OTTAWA - The federal NDP has acknowledged it broke the rules when it launched a Jack Layton memorial fundraising campaign on behalf of the Broadbent Institute.
The Canada Elections Act prohibits political parties from soliciting donations on behalf of any entity other than the party itself, one of its candidates, a leadership contestant or a district association.
The New Democrats started the online campaign after Layton died of cancer in August.
The party avoided court proceedings and potential fines by entering into a so-called "compliance agreement" with the commissioner of elections, William Corbett.
The party admitted it broke the rules, returned the money to all contributors and set up an alternative means of raising money for the left-leaning think-tank.
Corbett said that in letting the party off so easily, he took into account that it acknowledged and accepted responsibility for its breaches, co-operated with his office and took corrective action within days of starting the campaign.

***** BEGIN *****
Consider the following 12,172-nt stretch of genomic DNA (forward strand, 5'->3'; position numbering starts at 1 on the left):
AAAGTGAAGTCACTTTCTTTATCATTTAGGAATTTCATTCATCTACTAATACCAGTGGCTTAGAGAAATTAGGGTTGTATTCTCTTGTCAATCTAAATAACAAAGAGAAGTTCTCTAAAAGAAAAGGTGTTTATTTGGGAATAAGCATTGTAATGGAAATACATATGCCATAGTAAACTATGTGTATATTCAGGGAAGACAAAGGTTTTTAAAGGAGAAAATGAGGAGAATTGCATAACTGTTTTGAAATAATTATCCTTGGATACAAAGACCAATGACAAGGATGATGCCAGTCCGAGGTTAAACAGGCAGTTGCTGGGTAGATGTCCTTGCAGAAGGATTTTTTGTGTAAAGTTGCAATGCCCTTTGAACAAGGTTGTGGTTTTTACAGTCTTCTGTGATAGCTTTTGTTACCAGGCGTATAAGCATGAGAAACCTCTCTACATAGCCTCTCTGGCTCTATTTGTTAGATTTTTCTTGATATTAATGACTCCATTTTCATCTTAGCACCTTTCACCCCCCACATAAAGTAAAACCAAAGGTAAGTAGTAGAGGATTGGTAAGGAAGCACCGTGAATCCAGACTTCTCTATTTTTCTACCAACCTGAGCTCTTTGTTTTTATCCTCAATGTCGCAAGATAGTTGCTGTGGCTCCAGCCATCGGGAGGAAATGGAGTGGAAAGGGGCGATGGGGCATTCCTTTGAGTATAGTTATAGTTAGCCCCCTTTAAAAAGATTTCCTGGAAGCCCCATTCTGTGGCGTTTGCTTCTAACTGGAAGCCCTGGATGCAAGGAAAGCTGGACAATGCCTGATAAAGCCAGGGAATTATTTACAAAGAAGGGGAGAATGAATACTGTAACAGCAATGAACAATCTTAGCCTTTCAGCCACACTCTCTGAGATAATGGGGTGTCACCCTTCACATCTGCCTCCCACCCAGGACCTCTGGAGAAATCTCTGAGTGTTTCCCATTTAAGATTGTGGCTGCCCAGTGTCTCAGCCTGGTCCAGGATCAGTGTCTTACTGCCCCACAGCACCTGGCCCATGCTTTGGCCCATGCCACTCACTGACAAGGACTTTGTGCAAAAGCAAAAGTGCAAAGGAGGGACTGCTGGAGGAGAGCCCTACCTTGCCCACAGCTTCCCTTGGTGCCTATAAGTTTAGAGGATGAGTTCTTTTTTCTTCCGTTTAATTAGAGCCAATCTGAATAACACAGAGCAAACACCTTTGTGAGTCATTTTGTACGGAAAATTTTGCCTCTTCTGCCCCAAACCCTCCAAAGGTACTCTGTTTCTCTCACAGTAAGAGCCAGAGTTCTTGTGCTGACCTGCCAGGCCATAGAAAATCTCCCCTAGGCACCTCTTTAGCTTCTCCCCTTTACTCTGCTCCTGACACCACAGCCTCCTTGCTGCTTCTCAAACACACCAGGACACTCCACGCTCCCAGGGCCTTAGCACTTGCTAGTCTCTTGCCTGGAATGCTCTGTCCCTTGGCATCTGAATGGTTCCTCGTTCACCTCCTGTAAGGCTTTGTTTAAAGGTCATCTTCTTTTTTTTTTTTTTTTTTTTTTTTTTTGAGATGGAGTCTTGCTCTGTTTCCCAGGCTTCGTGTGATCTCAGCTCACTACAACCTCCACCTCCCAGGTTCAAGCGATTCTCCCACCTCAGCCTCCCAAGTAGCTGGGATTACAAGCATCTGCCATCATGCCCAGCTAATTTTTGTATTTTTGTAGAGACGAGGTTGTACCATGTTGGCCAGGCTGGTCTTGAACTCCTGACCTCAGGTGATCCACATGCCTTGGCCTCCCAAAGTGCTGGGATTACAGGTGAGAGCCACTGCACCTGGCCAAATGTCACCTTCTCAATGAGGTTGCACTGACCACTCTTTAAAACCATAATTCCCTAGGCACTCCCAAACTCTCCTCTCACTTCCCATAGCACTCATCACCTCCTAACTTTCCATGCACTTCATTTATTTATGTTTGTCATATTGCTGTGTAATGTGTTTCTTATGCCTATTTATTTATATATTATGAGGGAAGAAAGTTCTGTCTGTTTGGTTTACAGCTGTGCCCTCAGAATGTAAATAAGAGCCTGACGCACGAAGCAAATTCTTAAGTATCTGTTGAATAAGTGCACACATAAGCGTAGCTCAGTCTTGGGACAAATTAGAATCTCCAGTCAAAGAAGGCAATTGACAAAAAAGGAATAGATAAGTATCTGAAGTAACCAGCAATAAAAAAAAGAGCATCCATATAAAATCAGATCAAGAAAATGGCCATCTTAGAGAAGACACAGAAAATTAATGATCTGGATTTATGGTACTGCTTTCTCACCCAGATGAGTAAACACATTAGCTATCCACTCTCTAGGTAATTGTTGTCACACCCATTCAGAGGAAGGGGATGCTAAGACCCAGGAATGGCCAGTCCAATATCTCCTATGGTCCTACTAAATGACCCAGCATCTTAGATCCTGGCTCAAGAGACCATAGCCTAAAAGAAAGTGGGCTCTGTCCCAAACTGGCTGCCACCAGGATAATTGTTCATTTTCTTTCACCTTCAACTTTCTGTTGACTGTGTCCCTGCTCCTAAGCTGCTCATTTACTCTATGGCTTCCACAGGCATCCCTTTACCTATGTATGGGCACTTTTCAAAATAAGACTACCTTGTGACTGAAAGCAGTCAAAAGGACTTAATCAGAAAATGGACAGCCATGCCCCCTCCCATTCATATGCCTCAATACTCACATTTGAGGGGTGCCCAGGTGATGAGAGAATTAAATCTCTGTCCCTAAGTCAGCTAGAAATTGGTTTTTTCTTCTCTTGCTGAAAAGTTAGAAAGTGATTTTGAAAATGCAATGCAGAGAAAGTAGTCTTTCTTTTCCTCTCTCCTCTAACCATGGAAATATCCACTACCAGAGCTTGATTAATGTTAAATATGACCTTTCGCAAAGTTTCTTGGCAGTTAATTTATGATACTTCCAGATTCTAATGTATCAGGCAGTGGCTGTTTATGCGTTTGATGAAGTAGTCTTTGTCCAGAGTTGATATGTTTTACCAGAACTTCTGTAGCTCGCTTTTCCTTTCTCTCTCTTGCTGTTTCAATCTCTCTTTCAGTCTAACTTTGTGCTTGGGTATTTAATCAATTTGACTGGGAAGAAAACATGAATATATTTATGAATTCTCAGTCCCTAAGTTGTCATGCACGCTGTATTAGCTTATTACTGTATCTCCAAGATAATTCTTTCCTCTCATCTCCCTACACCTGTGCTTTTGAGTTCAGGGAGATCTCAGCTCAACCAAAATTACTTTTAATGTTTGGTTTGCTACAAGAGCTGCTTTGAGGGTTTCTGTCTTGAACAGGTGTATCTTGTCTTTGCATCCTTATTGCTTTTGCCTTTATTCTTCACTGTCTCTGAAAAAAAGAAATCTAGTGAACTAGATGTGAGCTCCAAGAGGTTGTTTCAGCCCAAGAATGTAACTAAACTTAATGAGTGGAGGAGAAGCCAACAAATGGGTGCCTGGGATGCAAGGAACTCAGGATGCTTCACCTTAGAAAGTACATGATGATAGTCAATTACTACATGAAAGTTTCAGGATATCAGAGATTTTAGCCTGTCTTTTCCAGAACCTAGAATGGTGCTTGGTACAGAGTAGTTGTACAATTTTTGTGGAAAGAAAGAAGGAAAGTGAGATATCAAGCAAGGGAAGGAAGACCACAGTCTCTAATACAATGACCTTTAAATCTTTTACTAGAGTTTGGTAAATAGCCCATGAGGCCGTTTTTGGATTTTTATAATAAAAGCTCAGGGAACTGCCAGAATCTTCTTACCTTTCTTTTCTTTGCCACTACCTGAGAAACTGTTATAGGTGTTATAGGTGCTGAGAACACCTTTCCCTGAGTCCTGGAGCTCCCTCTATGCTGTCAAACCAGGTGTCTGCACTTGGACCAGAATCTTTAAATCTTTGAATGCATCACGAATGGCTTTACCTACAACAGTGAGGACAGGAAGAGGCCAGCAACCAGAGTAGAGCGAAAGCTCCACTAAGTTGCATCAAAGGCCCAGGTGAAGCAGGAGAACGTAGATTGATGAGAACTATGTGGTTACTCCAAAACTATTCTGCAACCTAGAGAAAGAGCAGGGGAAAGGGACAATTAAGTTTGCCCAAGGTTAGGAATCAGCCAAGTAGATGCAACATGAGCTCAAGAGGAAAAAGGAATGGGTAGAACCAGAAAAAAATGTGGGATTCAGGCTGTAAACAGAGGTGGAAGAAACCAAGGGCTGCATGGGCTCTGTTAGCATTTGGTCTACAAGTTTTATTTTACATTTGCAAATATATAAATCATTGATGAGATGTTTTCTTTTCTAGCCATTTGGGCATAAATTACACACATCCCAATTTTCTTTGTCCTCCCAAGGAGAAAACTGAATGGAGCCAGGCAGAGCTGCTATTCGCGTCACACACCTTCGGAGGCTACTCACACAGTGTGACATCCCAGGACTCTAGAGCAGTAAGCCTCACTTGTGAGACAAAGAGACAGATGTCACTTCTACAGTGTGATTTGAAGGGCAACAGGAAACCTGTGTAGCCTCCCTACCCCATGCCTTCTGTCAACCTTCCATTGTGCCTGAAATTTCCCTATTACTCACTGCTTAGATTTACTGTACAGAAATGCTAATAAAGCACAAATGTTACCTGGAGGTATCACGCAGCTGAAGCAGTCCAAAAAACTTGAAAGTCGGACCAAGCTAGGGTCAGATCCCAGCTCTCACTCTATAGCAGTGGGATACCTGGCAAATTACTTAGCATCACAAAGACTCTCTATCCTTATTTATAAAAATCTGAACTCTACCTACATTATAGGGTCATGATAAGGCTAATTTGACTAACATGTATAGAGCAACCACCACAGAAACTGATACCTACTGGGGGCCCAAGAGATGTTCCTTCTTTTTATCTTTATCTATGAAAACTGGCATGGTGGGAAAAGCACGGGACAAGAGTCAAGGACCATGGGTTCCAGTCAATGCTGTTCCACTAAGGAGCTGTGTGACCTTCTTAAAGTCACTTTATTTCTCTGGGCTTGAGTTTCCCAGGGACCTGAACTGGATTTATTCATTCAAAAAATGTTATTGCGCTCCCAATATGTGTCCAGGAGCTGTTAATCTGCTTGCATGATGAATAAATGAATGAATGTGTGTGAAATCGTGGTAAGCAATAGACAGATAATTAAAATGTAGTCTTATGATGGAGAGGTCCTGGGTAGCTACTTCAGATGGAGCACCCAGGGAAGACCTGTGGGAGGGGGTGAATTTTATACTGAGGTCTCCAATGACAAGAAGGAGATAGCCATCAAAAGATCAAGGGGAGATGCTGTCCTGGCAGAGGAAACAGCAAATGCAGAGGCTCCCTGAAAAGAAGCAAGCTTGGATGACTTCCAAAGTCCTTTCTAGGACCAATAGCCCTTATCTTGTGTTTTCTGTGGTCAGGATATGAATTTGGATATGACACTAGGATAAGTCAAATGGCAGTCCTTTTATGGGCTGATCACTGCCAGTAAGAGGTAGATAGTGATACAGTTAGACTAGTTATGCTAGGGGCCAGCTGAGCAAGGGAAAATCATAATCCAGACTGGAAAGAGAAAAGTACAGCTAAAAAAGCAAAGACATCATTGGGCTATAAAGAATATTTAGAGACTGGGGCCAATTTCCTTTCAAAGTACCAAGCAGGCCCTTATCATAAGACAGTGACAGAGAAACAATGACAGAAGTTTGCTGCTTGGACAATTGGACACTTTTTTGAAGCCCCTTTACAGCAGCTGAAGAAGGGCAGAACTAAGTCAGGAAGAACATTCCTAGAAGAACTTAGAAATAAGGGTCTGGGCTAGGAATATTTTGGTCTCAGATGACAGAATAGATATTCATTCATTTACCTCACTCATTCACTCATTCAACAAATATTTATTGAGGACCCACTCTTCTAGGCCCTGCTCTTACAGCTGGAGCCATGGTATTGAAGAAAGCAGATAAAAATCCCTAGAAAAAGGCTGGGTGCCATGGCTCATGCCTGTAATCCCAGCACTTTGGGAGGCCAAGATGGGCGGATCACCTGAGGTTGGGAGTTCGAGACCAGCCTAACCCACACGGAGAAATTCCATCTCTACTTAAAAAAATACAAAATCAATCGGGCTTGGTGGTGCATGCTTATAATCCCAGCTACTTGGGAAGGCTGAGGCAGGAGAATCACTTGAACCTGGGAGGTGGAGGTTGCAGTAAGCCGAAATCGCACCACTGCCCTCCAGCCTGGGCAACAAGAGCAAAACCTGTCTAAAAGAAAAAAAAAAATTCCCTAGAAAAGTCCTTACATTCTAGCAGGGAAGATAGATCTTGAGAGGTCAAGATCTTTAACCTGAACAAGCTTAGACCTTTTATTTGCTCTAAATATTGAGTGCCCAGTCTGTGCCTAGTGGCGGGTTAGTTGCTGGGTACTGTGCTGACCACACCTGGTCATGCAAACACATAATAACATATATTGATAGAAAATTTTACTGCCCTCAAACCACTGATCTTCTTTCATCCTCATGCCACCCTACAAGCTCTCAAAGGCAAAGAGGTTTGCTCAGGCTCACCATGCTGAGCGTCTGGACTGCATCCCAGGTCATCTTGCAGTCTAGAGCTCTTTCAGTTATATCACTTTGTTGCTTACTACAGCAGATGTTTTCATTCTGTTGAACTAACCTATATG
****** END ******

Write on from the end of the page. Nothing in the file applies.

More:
The deal came just days after the federal Conservative party was ordered to pay fines totalling $52,000 after pleading guilty to several charges related to its so-called "in-and-out" election-financing scheme.
Charges against four Tory party officials were dropped in exchange for the guilty pleas. That prompted Conservative officials to claim a victory.
The two cases prompted testy exchanges in the House of Commons period.
New Democrat Pierre-Luc Dusseault said there's a double standard at work.
"For any other Canadian, the rules are clear: if one does the crime, one does the time," he said in the Commons. "However, if the person is a Conservative insider, the person does the crime and the Conservatives pay the fine. It is shameful.
Jack Harris, a Newfoundland New Democrat called the Tory claim of victory "contemptible.
"Plea bargaining and paying the maximum possible fines so that Conservative party operatives do not get thrown into prison is not vindication," he said.
But Tory MP Pierre Poilievre carefully read out the terms of the NDP deal with the elections commissioner.
"The contracting party in this Elections Canada document is the New Democratic Party of Canada," he said, to desk-thumping applause from the Tory side of the Commons.
He said he heard no NDP apology for the violation.
"It was the New Democratic Party that had to admit that it violated the act," he said.